It’s all about engagement. When you’re on social media, it’s not just about creating a nice profile and then leaving it there for the next year. You want to engage. You want to be actively involved in online conversation with people. In the professional world, LinkedIn is the 800 pound gorilla. You’ve got to be tuned-in to LinkedIn if you’re managing your career or looking for a new opportunity. It’s basically all about LinkedIn at this point. So, on LinkedIn, one way to engage is to write articles or posts and put them up on your feed or on your LinkedIn groups.

You can also be interacting with others, responding or commenting or liking their posts. You can also get very involved in posting things such as slide presentations or audios or videos on your own LinkedIn profile. There are so many ways to get actively engaged on LinkedIn. The goal here, again, is to show yourself as a thought leader, as a person who’s engaged in your own market, your own business, your own niche.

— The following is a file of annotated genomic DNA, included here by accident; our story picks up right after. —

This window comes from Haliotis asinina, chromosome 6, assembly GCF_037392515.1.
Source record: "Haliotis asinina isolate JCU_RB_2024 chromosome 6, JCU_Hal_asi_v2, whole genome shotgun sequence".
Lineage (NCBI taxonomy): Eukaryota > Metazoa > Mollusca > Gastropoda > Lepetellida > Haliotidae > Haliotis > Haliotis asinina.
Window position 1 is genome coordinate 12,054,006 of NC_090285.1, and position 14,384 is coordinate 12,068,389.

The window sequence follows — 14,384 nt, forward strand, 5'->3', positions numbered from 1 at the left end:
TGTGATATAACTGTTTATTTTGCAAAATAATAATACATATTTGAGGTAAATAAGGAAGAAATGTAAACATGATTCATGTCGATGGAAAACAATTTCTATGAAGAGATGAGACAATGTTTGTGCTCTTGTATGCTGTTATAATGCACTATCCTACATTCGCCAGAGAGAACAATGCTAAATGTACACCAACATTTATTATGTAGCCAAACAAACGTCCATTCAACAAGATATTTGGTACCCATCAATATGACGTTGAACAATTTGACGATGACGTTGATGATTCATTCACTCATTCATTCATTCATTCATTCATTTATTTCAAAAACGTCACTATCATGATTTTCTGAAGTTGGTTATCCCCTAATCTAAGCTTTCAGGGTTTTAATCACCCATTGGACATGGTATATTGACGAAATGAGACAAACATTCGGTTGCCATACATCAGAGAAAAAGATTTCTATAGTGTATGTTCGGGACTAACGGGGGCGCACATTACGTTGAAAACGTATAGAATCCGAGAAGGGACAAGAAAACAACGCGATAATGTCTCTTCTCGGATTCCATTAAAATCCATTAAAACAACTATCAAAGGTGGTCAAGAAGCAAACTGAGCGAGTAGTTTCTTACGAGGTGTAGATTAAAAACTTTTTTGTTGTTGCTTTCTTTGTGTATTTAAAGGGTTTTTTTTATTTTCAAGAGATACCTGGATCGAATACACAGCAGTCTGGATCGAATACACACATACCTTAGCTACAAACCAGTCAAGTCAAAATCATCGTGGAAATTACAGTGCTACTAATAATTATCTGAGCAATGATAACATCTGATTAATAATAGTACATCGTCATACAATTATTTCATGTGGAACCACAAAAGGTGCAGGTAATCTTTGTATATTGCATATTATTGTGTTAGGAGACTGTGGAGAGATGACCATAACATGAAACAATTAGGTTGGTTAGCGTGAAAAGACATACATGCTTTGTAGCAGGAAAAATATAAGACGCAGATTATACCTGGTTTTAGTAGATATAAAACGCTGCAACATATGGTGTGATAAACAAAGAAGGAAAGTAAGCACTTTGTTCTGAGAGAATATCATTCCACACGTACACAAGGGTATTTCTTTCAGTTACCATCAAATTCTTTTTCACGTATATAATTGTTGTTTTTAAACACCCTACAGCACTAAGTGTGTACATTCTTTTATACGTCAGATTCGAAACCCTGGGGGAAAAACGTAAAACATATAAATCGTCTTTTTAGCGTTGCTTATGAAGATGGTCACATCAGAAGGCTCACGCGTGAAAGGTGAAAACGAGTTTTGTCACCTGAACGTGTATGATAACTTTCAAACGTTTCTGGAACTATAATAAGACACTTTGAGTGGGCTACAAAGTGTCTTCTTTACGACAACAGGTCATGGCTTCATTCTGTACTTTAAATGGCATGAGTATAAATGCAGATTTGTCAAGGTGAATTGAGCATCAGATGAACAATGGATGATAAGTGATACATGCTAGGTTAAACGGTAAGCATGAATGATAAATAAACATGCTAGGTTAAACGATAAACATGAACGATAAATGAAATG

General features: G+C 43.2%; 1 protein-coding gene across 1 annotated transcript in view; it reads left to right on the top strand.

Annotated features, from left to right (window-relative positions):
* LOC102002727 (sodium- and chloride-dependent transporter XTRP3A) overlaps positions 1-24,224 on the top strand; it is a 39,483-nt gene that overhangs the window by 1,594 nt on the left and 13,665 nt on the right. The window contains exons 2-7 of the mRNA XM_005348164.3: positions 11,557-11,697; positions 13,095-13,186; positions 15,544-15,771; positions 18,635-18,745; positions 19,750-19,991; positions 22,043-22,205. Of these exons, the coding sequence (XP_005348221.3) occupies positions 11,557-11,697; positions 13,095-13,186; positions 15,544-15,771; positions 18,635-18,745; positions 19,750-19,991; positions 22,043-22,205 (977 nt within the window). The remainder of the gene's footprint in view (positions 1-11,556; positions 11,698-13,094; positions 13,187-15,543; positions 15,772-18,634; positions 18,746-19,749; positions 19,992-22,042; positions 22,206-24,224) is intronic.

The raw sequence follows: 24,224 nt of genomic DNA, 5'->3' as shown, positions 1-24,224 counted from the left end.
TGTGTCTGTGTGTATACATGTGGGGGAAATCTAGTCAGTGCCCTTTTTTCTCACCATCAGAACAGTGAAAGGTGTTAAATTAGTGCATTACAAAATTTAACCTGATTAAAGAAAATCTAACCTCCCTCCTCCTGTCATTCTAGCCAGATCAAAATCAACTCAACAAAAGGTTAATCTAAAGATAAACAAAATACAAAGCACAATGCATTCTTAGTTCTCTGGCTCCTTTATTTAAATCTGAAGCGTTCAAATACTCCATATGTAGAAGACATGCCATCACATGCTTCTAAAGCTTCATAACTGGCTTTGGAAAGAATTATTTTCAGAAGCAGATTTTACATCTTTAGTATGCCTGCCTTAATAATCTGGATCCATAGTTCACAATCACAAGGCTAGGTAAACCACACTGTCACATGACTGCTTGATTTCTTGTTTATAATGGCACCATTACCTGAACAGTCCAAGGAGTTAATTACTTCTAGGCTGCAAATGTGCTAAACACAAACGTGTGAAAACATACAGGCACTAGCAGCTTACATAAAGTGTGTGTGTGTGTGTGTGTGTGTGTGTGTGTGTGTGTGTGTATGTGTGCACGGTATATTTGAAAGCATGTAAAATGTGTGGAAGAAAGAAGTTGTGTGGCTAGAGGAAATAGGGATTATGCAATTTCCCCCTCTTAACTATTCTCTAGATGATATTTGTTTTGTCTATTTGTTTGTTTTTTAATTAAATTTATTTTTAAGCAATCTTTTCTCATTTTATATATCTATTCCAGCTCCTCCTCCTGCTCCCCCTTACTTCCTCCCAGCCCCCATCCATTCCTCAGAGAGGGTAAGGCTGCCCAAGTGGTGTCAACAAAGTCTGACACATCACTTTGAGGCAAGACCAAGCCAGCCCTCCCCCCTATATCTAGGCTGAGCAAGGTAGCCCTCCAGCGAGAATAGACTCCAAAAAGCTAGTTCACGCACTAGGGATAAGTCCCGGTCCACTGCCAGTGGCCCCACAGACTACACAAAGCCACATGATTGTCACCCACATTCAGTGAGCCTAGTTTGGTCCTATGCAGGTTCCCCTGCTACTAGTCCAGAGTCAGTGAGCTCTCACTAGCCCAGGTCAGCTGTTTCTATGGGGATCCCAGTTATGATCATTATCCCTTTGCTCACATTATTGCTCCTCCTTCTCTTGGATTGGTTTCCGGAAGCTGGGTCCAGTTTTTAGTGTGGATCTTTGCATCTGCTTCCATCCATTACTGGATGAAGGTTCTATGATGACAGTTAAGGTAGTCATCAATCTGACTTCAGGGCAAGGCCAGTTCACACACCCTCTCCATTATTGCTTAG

Put your ideas out there. Post your articles. Comment on other people’s posts and they can then begin to see that you have a voice in your marketplace. You’re someone they need to pay attention to. You’re building credibility slowly, building your visibility, and that will matter in the long run.


Great. That will “pull” them, so to speak.




One question I have. I’m a job seeker. I’m on LinkedIn. In my headline, should I put “currently looking for positions” or should I put “expert?” Should you put “expert career coach?” Which is preferred to let people know you want an opportunity or that you’re an expert? What advice do you give?